The end of Universal Analytics marks a significant shift in how Google Analytics is used and deployed. The move to Google Analytics 4 requires a different approach than just updating from Windows 10 to 11, as it operates on a different model. Companies should be aware of this and adjust their strategies accordingly, rather than attempting to use the new system in the same way as before.

If you had set up Google Analytics before October 14, 2020, it is likely you were using Universal Analytics. You can verify this both on your own website and within the Google Analytics Admin tab. Check to see if the measurement code begins with the prefix ‘UA’ to confirm it is indeed Universal Analytics.

Google Analytics 4 event-based approach

Google Analytics 4 offers an event-based model which unifies and expands the ways in which website traffic can be tracked and analyzed. This new model allows for deeper insights into user behavior, giving more accurate and comprehensive data.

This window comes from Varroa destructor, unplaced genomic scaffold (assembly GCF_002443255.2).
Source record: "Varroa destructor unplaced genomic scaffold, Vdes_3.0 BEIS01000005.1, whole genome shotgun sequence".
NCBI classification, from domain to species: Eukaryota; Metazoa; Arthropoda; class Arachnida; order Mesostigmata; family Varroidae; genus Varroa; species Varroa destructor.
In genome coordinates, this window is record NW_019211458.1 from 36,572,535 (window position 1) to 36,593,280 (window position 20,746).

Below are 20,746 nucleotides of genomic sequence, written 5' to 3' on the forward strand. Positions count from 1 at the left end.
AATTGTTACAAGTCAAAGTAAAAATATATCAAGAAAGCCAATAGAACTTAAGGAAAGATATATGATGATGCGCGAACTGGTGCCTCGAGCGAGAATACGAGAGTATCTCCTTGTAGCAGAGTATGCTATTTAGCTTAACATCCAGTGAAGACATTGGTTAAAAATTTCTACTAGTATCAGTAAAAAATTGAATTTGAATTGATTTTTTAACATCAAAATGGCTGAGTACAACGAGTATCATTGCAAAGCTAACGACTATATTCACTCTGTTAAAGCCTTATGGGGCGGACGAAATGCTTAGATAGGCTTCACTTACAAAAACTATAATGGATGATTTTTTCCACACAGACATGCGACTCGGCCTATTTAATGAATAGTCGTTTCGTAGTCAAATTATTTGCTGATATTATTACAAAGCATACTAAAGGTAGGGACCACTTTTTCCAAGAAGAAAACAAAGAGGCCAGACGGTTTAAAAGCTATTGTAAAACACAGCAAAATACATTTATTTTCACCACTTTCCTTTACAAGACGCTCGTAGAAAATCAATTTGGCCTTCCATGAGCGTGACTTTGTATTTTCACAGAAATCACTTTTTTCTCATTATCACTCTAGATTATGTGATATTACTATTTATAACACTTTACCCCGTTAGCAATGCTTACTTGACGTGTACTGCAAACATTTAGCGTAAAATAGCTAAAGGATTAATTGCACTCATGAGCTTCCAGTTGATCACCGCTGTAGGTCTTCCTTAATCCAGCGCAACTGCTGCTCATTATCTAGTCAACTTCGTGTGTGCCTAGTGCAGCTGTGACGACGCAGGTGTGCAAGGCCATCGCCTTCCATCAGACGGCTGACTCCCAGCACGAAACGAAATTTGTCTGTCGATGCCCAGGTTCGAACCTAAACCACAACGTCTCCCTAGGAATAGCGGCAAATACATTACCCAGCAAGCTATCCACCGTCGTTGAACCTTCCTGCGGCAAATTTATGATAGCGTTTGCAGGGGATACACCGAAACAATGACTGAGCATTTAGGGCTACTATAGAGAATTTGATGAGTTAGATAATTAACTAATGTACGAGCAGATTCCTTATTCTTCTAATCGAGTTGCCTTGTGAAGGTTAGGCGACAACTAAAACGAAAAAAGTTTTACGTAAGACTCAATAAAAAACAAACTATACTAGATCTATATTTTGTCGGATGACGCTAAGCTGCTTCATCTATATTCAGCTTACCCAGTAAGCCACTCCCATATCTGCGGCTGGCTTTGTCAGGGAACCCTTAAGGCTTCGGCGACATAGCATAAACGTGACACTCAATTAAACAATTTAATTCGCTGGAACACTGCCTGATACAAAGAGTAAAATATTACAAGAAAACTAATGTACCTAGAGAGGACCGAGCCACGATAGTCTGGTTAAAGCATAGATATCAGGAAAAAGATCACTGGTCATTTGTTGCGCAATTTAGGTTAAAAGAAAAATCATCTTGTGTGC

Google Analytics 4 was originally called Google Analytics App + Web, referring to their ability to measure not only web data but also app data into one account. While not everyone takes advantage of this, it’s an increasingly common model when a business has both a website and a mobile app.

This makes it easy to see how your overall business is performing and what your users’ buying behavior looks like across platforms in one place. Additionally, Google Analytics 4 offers better ways to connect user data across platforms.

Recently, data privacy has been in the spotlight due to legislative shifts (e.g. GDPR and cookie bar), as well as advancements in browsers (e.g. the termination of third-party cookies). Google Analytics 4 no longer stores IP addresses in its base form. Moreover, Google recently declared extra selections for setting up data collection with greater anonymity, which could mean data detached from the “user profile”.

Respecting privacy leads to data gaps, making it difficult to gain meaningful insights. To address this issue, Google Analytics 4 utilizes ‘blended data’, which relies on machine learning models to fill in missing data points. This is especially beneficial when considering the cookie bar or Apple’s Intelligent Tracking Prevention, which uses device-level machine learning to prevent tracking across Safari pages.

New Google Analytics 4 user interface